MEMBERS of a collaboration from the University of New South Wales (UNSW) Australia and the National Fisheries Authority of Papua New Guinea (PNG) met recently at ANSTO to discuss progress on a major project to improve inland aquaculture in PNG.

After a warm welcome by the Head of Research at ANSTO, Dr Suzanne Hollins, and Dr Henk Heijnis, Leader Environment, the Australian Project Leader, A/Prof Jes Sammut of UNSW Australia, gave an update on the project’s progress. Some members of the group also took part in a series of training sessions to introduce them to nuclear techniques that are applicable to aquaculture research.

The main focus of the four year project, which is funded by the Australian Centre for International Agricultural Research (ACIAR) and the National Fisheries Authority of PNG, is to resolve constraints on the growth and sustainability of the aquaculture industry in an effort to improve food and income security as well as increase the social benefits from aquaculture in rural areas in PNG.

The ANSTO activities under the project are led by Dr Debashish Mazumder, Senior Research Scientist, who specialises in the use of isotopic techniques on environmental and aquaculture research.

He has been investigating technological bottlenecks associated with food and nutritional requirements for farmed fish that are important for the growth and sustainability of the aquaculture industry in an effort to improve food and income security. In addition the work is expected to increase the social benefits from aquaculture in rural areas in PNG.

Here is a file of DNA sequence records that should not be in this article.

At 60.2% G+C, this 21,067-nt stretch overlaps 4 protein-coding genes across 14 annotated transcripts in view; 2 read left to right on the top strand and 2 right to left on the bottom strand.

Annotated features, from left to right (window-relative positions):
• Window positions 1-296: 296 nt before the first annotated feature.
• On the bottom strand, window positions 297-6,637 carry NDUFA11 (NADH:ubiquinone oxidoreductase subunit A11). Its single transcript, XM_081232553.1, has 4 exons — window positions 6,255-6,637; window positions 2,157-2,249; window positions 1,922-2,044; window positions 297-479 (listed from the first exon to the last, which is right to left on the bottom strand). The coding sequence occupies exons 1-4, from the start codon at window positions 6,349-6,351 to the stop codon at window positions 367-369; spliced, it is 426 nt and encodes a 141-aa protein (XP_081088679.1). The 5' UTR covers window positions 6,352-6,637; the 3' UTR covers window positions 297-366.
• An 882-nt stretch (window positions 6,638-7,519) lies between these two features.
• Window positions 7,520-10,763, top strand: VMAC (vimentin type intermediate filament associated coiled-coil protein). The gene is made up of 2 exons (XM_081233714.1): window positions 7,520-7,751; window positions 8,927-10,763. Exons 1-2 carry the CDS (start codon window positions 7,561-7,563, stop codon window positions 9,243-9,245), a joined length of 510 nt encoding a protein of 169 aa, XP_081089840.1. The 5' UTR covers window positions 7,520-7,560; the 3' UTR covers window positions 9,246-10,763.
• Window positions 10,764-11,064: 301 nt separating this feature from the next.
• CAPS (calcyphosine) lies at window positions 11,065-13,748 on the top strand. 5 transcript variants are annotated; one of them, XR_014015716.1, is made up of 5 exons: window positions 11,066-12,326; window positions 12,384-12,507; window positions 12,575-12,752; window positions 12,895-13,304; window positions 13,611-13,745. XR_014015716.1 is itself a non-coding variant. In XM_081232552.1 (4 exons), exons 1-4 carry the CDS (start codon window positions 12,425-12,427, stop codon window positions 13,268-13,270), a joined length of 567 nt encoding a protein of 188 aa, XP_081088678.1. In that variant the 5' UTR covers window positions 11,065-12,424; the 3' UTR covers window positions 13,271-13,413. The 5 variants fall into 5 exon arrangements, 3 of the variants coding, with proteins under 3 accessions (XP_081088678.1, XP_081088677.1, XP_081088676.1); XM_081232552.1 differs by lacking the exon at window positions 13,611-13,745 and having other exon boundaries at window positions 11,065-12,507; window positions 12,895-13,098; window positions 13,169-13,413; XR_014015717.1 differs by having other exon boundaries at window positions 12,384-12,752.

The participation of representations from the Department of Fisheries, Department of Agriculture and Livestock, University of Technology, Lae and other institutions in PNG has been a crucial aspect of the undertaking, which includes post-graduate training for project members.

The partnership model also includes the UNSW, ANSTO and other organisations.

A number of students are making a contribution.

Ms Lina Pandihau, Aquaculture Officer with the National Fisheries Authority, who represented the PNG Project Coordinator, Jacob Wani, expressed PNG’s appreciation to UNSW and ANSTO for their collaboration and opportunity to learn from other countries to develop the aquafarming industry while avoiding environmental impacts.

Justin Narimbi, a Lecturer at University of Technology, who completed his Master’s at UNSW with the joint supervision by UNSW and ANSTO, will be introducing isotopic techniques in PNG and working with team members to develop feeding strategies for aquaculture in PNG.

A/Prof Sammut, Australian Project Leader, said the project has completed its first year, during which strengths, weaknesses, opportunities and threats to inland aquaculture in PNG were identified.

“In partnership with ANSTO scientist Dr Mazumder, we are moving to a series of trials comparing fertiliser and formulated feed combinations as well as the use of agricultural by-products as ingredients to reduce production costs,” said Sammut.

The project is also scoping the potential to assess the human health benefits from consuming farmed fish in collaboration with the PNG Institute for Medical Research.

Sammut is optimistic that the capacity building, training, high standard of research that have been demonstrated so far will lead to further projects and collaboration in this very important rural industry.

Fish is an important source of animal protein for millions of people worldwide.

The longer-term goal is to improve food and nutrition security of the rural population in PNG, whose dietary protein deficiency leads to malnourishment and growth problems.

Around 80 per cent of the population is unemployed and live on less than $2 a day.

Sustainable fish farming, in harmony with other rural activities, is expected to provide opportunities for self-employment as well as support the growth of associated industries.

Fish farming is also generating significant social impacts, including improving tribal cooperation, and assisting disadvantaged individuals.